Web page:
San Francisco Chronicle

IN FIVE MONTHS, eight Napa teens have succeeded in doing what California's Department of Social Services has failed to do -- bring together various agencies dealing with foster care to create a cohesive, streamlined system of support efforts.

With the help of a coalition of government and nonprofit agencies, the youth -- ranging in age from 15 to 21, opened the doors to VOICES (Voice Our Independent Choices for Emancipation Support), the first known youth-led center for emancipating youth.

For many foster teens, services such as housing, education and health care are cut off the day they turn 18 -- when they emancipate, or "age out," of foster care. While there is a state mandate to provide services to transitioning youth, programs vary greatly from county to county, leaving many teens to fend for themselves.

"Right now, since I'll be emancipating soon, I'd be looking for services like financial aid and housing on my own," said co-founder Nicole Felton, 17. "So it really struck a chord with me. This is a major project because I know it's a struggle to leave the system and have to find these things."

Felton, along with Matthew Knox, 17, Katie Findley, 16, Mitch Findley, 18, Richard Kyle Petrini, 18, Forrest Miller, 17, and Marissa Hawkins, 21 -- all from Napa County -- were brought into the project after county agency directors formed a committee to address the needs of emancipating youth.

After raising money through the Gasser Foundation and the Napa Valley Wine Auction, the committee turned to On the Move, a nonprofit agency that brings together youth and community leaders.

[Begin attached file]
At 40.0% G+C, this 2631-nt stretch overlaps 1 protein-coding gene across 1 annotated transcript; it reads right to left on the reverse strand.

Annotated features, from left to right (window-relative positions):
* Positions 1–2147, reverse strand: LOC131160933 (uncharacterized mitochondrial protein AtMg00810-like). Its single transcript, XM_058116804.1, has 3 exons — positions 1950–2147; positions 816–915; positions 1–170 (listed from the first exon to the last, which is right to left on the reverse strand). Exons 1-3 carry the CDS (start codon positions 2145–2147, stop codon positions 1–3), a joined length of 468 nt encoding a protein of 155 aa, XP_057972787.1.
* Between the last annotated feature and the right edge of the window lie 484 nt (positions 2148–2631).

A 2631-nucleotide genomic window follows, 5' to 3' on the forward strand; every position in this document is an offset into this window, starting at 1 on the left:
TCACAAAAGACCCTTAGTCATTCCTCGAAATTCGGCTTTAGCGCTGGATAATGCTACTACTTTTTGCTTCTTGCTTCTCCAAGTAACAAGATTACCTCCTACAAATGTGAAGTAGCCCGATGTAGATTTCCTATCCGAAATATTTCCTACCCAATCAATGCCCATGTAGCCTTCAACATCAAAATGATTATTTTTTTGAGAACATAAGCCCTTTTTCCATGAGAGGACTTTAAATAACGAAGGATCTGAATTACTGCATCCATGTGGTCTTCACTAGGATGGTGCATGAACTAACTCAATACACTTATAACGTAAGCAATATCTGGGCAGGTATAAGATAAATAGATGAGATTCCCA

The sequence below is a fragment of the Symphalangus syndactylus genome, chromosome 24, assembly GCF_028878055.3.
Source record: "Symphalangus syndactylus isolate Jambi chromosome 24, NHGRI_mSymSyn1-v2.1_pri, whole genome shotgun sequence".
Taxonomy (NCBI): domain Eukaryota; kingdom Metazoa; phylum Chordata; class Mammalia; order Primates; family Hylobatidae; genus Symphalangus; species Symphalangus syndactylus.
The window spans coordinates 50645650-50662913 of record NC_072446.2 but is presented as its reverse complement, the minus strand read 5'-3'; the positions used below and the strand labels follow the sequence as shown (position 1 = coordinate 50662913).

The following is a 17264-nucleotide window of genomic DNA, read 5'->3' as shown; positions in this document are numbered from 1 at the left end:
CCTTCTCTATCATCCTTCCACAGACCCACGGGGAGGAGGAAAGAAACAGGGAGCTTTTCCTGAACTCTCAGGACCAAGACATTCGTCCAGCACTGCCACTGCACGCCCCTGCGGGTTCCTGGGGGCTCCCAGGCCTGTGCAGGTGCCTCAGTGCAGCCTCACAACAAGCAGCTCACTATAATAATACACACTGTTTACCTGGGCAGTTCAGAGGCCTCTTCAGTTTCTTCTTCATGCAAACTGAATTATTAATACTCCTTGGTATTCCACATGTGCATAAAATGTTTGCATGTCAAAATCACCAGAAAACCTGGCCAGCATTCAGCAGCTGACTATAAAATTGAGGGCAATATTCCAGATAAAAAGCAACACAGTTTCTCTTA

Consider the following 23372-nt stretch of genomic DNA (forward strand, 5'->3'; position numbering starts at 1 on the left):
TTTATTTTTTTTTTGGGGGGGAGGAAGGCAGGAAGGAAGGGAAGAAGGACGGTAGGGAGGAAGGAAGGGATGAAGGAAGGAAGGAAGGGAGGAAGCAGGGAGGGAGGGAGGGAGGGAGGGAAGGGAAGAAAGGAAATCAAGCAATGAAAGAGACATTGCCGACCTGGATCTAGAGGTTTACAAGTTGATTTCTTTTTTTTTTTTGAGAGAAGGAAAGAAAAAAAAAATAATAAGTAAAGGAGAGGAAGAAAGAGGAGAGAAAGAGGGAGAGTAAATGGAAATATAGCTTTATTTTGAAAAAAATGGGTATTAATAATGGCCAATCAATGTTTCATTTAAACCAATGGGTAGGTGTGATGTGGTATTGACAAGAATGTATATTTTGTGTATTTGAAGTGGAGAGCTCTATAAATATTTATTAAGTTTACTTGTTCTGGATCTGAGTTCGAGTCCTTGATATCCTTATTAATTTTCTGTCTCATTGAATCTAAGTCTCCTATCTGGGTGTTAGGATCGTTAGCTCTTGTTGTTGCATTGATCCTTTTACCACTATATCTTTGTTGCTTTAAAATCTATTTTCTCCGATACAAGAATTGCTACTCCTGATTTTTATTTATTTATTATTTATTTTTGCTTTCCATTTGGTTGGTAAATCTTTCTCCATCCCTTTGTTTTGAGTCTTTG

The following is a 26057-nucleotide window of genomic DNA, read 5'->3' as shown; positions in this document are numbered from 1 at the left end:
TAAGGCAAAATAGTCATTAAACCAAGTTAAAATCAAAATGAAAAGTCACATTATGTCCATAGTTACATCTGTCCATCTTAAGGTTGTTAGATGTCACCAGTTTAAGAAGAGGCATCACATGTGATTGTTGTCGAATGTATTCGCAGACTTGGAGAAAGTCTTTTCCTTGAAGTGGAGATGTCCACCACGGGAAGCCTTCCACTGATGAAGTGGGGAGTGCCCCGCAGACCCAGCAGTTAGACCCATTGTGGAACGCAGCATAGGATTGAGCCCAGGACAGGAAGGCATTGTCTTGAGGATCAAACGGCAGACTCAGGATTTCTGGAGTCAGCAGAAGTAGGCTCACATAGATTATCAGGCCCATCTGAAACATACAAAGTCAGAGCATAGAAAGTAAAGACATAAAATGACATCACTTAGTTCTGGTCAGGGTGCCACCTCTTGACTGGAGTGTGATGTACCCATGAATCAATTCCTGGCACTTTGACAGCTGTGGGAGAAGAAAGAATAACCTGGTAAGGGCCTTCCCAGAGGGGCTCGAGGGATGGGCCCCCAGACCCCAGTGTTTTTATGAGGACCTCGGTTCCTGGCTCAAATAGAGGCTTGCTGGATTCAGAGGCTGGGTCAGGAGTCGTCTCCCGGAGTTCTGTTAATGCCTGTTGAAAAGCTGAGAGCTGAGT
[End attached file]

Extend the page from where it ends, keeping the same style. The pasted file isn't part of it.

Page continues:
"Up until that point, the committee was going to create a service center, but there were no youth driving the process," said Leslie Medine, executive director of On the Move. "We proposed that if they really wanted this to be innovative, what about putting the youth at the center of this and have them co-staff and co-lead the organization?"

The youth team, who were all strangers to each other except for siblings Katie and Mitch Findley, met regularly between school and work schedules. They went to foster care group homes throughout the county and held focus groups. They determined which services were most needed and approached agencies that could deliver them.

They were successful in convincing directors of each agency to "loan out" an employee to the center on a part-time basis.

"For example, the director of the County Welfare Department has agreed to let one of their staff work at the center as opposed to their office,'' said Medine. "Now that person will be at VOICES helping youth with independent living skills.''

Transitioning teens can go to the center to find services related to health, job training, education, housing, transportation, social development and family support.

"Lots of foster youth have lost hope in finding things," said co-founder Marissa Hawkins. "We just wanted teens to feel supported and know that people just like them are here to help."

At last week's grand opening, the youth founders took turns giving small group tours and explaining how the center works. It was clear that the youth were in charge.

"If you're not able to voice your opinions and your needs, you have no tools," said co-founder Richard Kyle Petrini. "That's how we came up with the name, because many times foster youth feel they have no voice at all."

Through building agency collaborations and community support, these youth have created a center that will help foster teens deal with one of the most confusing and frightening times of their lives.

While each of them cited different reasons for joining the project -- fear of emancipation, a desire to help others -- they all had one in common: to set an example for their peers.
Not only have they done that, they have set an example for the state of California.